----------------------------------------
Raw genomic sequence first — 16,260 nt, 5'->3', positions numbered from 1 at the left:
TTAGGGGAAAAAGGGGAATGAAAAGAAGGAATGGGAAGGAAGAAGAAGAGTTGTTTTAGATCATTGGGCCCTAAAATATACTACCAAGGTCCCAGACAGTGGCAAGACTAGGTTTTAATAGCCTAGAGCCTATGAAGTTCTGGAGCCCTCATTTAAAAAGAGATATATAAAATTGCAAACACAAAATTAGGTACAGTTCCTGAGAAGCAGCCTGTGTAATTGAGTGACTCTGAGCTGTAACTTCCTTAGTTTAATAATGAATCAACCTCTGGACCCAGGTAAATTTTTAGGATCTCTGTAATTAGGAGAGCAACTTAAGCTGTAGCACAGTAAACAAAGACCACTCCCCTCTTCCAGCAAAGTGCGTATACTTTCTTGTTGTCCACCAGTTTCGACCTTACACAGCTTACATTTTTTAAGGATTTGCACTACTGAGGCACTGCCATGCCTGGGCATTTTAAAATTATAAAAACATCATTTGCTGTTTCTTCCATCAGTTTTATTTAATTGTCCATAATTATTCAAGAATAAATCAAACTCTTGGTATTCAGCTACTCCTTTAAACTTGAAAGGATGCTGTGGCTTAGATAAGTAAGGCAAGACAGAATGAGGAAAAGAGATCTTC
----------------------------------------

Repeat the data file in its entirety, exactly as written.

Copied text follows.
Raw genomic sequence first — 16,260 nt, 5'->3', positions numbered from 1 at the left:
TTAGGGGAAAAAGGGGAATGAAAAGAAGGAATGGGAAGGAAGAAGAAGAGTTGTTTTAGATCATTGGGCCCTAAAATATACTACCAAGGTCCCAGACAGTGGCAAGACTAGGTTTTAATAGCCTAGAGCCTATGAAGTTCTGGAGCCCTCATTTAAAAAGAGATATATAAAATTGCAAACACAAAATTAGGTACAGTTCCTGAGAAGCAGCCTGTGTAATTGAGTGACTCTGAGCTGTAACTTCCTTAGTTTAATAATGAATCAACCTCTGGACCCAGGTAAATTTTTAGGATCTCTGTAATTAGGAGAGCAACTTAAGCTGTAGCACAGTAAACAAAGACCACTCCCCTCTTCCAGCAAAGTGCGTATACTTTCTTGTTGTCCACCAGTTTCGACCTTACACAGCTTACATTTTTTAAGGATTTGCACTACTGAGGCACTGCCATGCCTGGGCATTTTAAAATTATAAAAACATCATTTGCTGTTTCTTCCATCAGTTTTATTTAATTGTCCATAATTATTCAAGAATAAATCAAACTCTTGGTATTCAGCTACTCCTTTAAACTTGAAAGGATGCTGTGGCTTAGATAAGTAAGGCAAGACAGAATGAGGAAAAGAGATCTTC